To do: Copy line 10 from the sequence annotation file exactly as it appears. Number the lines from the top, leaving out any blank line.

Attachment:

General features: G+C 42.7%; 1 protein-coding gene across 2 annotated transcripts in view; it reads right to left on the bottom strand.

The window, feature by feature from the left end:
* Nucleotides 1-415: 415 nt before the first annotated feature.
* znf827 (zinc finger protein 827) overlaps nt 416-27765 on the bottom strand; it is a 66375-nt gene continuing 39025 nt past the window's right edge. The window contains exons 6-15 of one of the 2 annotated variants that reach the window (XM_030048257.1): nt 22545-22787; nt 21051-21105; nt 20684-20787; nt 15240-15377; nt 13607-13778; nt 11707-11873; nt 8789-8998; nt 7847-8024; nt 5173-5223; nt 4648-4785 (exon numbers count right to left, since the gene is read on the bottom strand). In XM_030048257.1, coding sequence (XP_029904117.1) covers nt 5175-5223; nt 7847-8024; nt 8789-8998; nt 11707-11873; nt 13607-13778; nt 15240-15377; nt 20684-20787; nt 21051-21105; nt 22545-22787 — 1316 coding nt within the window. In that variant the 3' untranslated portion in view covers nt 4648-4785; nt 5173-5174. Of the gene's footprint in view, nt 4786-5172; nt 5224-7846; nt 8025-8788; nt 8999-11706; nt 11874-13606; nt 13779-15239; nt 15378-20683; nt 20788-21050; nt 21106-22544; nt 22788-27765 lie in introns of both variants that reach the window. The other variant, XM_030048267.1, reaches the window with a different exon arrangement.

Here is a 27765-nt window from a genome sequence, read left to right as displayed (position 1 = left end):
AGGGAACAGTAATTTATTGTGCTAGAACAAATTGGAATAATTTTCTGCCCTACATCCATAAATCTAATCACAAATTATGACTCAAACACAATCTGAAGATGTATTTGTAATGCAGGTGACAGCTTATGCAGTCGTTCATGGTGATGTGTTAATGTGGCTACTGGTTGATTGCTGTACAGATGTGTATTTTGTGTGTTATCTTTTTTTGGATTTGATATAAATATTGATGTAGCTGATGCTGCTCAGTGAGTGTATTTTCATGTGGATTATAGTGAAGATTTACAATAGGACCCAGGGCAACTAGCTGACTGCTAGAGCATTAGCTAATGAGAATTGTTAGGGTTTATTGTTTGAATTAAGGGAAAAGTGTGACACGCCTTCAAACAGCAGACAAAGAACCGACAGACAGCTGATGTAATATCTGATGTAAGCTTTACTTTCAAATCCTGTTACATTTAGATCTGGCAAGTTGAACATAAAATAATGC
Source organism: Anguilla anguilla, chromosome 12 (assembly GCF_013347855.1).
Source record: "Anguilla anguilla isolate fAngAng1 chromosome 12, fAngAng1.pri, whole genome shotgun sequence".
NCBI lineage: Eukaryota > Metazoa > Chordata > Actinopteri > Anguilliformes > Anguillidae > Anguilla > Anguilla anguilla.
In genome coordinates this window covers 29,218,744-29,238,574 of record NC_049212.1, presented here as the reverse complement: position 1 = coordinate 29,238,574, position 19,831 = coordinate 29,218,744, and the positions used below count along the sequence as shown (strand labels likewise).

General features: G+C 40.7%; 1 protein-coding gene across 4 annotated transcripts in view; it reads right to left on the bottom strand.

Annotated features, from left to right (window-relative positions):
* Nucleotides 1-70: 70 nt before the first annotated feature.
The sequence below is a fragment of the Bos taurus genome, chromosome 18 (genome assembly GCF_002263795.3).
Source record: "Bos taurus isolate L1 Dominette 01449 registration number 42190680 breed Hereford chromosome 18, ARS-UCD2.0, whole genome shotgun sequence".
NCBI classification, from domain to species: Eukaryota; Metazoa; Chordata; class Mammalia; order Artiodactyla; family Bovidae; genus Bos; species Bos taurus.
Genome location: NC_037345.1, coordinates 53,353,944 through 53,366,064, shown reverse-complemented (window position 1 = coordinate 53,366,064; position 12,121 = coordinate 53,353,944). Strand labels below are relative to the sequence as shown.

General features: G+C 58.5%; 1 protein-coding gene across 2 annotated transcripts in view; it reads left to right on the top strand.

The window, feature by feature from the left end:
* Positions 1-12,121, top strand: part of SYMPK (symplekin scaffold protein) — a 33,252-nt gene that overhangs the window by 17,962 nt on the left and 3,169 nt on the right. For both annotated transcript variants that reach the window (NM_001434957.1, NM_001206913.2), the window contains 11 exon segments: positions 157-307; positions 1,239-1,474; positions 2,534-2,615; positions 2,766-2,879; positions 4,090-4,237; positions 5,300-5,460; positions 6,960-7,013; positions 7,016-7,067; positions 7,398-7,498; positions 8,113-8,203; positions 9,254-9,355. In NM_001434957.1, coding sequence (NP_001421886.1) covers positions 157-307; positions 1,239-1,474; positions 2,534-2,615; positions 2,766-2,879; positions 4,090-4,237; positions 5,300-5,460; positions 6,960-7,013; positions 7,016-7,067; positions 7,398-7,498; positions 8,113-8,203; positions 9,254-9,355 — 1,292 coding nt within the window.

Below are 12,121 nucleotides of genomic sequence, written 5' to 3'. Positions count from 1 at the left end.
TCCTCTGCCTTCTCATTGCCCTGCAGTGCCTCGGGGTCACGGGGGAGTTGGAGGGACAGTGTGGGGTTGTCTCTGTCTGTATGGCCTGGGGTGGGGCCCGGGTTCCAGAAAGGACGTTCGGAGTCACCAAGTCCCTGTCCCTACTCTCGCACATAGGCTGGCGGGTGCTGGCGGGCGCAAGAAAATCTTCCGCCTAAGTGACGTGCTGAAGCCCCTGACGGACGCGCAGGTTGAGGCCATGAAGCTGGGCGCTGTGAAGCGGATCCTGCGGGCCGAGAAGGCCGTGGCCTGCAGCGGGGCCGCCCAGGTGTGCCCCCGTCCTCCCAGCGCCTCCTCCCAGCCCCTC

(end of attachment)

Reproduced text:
In genome coordinates this window covers 29,218,744-29,238,574 of record NC_049212.1, presented here as the reverse complement: position 1 = coordinate 29,238,574, position 19,831 = coordinate 29,218,744, and the positions used below count along the sequence as shown (strand labels likewise).